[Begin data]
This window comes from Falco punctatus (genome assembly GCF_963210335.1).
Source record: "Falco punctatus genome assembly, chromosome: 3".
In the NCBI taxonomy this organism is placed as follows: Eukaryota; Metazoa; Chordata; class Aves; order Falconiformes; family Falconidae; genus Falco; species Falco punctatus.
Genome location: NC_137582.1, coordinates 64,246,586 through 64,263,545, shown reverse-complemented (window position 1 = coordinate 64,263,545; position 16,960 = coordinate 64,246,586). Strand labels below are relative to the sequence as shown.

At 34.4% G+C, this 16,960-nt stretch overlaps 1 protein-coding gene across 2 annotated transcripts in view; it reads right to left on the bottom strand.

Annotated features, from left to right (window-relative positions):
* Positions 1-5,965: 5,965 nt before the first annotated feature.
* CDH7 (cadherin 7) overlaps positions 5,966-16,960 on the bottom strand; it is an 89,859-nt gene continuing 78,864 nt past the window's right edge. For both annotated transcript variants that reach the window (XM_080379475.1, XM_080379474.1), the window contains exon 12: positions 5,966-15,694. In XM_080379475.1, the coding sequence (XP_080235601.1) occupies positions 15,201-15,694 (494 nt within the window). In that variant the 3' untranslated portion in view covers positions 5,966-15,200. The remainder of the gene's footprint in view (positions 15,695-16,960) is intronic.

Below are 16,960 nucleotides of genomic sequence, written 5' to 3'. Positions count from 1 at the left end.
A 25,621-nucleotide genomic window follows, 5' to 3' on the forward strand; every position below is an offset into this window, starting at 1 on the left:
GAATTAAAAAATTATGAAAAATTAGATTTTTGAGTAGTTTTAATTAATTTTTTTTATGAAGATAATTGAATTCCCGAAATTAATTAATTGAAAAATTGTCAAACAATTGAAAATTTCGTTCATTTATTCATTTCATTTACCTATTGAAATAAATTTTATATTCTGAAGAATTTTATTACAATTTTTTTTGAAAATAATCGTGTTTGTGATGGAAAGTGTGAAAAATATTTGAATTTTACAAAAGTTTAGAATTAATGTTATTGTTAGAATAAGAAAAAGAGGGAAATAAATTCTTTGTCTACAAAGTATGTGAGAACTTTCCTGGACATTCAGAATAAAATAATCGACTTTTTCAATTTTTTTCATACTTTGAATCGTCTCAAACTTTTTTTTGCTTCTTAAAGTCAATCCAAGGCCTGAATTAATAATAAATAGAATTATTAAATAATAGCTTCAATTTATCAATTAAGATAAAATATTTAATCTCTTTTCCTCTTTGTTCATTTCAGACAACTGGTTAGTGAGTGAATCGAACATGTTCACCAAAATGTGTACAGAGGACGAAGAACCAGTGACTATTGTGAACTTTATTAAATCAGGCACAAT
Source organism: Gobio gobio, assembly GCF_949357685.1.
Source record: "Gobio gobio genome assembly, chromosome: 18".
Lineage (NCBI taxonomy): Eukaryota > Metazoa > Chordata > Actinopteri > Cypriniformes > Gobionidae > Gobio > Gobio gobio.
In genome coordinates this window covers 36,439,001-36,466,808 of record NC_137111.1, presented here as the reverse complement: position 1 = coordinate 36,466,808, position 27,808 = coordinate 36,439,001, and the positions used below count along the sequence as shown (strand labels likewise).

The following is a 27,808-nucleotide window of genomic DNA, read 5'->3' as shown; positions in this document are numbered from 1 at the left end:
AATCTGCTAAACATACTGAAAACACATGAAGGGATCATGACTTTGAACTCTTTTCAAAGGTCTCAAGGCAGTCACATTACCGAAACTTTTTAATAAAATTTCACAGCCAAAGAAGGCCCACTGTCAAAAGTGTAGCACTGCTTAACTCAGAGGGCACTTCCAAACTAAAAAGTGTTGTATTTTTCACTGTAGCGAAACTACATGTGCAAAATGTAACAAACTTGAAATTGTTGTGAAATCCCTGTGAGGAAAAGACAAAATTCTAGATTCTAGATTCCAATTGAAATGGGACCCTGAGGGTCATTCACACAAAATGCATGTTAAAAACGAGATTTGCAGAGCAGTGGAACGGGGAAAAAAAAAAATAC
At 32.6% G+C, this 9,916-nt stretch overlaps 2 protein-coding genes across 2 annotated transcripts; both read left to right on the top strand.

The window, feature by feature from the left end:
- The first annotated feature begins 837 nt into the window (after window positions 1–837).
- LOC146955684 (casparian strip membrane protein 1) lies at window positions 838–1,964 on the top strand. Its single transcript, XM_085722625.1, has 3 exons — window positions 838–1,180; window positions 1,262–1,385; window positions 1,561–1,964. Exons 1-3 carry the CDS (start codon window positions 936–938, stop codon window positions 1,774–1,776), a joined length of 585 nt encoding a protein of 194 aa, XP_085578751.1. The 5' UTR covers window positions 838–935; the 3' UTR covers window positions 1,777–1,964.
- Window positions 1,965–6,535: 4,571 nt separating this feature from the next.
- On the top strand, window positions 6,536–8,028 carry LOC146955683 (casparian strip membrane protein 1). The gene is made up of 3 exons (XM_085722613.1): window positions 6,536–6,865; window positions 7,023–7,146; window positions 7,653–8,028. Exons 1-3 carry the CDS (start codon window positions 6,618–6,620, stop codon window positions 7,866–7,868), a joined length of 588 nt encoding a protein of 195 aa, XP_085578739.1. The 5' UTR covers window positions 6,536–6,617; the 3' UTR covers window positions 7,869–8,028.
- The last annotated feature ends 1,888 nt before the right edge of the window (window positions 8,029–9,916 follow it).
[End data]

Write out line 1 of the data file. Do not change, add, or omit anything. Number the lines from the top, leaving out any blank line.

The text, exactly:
This window comes from Falco punctatus (genome assembly GCF_963210335.1).